Mumbai: Siblings on a mission to ‘take garba global’

Starting with just five students, Suhrad says the class now has over 1,000 students. The family conducts workshops in different states to impart lessons on “correct” style of doing garba.

Written by Neha Kulkarni | Mumbai | Published:October 2, 2016 1:49 am
garba-759 Suhrad and Jigar Soni, whose family has been running the dance school for the past 18 years. Express Photo by Dilip Kagda

TAKING GARBA GLOBAL has been the tagline of Soni family’s garba classes for the past 18 years. Called Sonis School of Garba Dance, the family claims to have been teaching “real folk dance” to thousands of students who join classes ahead of Navaratri.

“My siblings — Jigar and Nivruti — and I had been playing garba since childhood. The three of us also took lessons in garba, so we know this dance form better than others. On observing how people were being misguided in the name of garba lessons, we realised it was time to step forward and promote real garba,” said Suhrad Soni (33), a software engineer and one of the founders of the school.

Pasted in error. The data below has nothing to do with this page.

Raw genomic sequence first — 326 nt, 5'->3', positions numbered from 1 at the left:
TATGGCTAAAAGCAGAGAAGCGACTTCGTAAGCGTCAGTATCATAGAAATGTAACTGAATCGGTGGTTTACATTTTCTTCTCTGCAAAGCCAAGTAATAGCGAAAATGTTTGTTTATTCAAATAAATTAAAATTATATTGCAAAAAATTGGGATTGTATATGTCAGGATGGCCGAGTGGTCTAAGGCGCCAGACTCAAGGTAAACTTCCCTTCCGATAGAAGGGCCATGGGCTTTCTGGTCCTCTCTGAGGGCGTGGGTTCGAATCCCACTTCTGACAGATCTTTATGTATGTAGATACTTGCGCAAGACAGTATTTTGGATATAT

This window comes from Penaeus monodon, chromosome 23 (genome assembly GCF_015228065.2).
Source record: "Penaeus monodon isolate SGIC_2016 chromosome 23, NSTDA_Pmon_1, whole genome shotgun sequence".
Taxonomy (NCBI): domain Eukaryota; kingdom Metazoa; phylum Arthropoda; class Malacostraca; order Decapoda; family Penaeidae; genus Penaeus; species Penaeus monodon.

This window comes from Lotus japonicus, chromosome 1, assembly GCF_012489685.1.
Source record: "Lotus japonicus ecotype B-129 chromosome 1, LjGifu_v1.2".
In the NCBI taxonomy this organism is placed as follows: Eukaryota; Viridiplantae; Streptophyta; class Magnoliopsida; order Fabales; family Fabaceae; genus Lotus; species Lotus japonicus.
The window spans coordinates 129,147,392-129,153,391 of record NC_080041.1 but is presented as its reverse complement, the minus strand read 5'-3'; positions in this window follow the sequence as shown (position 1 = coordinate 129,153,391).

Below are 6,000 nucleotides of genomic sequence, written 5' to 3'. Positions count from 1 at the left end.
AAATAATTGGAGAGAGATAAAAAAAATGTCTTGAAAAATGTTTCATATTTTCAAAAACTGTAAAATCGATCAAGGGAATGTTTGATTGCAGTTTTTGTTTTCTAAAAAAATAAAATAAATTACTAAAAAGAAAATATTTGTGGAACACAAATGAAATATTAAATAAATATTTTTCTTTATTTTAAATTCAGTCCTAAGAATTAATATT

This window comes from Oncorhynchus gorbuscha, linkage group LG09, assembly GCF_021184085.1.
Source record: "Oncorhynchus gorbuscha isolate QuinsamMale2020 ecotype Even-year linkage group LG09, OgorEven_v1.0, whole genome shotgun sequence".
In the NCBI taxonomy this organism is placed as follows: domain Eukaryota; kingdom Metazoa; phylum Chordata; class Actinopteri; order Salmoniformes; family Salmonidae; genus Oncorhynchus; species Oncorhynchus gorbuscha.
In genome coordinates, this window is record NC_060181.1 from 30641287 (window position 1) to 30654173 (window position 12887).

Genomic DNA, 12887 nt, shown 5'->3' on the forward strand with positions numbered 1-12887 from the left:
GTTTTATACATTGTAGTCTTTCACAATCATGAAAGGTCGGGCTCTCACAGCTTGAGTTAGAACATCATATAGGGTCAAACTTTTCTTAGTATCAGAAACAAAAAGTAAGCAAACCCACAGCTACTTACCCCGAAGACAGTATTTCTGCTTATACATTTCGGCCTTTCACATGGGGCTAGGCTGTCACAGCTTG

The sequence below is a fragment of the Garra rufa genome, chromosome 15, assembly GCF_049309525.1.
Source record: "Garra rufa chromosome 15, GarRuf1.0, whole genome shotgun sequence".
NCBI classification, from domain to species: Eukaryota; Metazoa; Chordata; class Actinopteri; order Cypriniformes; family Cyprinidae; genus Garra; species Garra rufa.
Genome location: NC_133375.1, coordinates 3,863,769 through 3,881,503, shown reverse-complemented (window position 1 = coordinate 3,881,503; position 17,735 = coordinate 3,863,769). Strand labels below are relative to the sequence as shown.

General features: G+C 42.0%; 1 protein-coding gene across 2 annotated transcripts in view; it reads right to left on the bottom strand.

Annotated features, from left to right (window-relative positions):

Starting with just five students, Suhrad says the class now has over 1,000 students. The family conducts workshops in different states to impart lessons on “correct” style of doing garba.

“We have conducted garba workshops in Chhattisgarh and Gujarat. We believe the need for learning the precise way of garba is what makes us receive so many calls. This dance is an art that needs to be mastered,” Suhrad says. “Traditional garba actually needs to be done around the temple of Ambe ma. It is a dance of claps and thus while dancing, the person’s posture needs to be accurate. We make sure that clean dancing techniques and perfect utilisation of one’s body is imparted through our dance.”

Unlike other classes, Sonis’ school imparts garba lessons all year around, taking almost 70 batches. “It is a beautiful folk dance which can be learnt better with more practice. We want each person to play garba for an hour at least once each day. With the help of able staff and supporting parents, we are able to achieve this goal,” he said.

Having covered almost 11 cities up till now, the aim is to spread this dance form. “The trend among youngsters today is to to learn contemporary or international dance forms because they have a status symbol to it. When we started with garba classes, no one actually believed that it could be taught, but we did it,” says Jigar Soni (41), Suhrad’s brother and another founder of the school.

The brothers have showcased their dance skills at various national and international platforms and have been members of UNESCO-affiliated International Dance Council. When asked if handling jobs and running a school tires them, Suhrad says, “Garba acts as a stress buster. We want everyone to know that garba is a beautiful dance form which deserves better recognition.”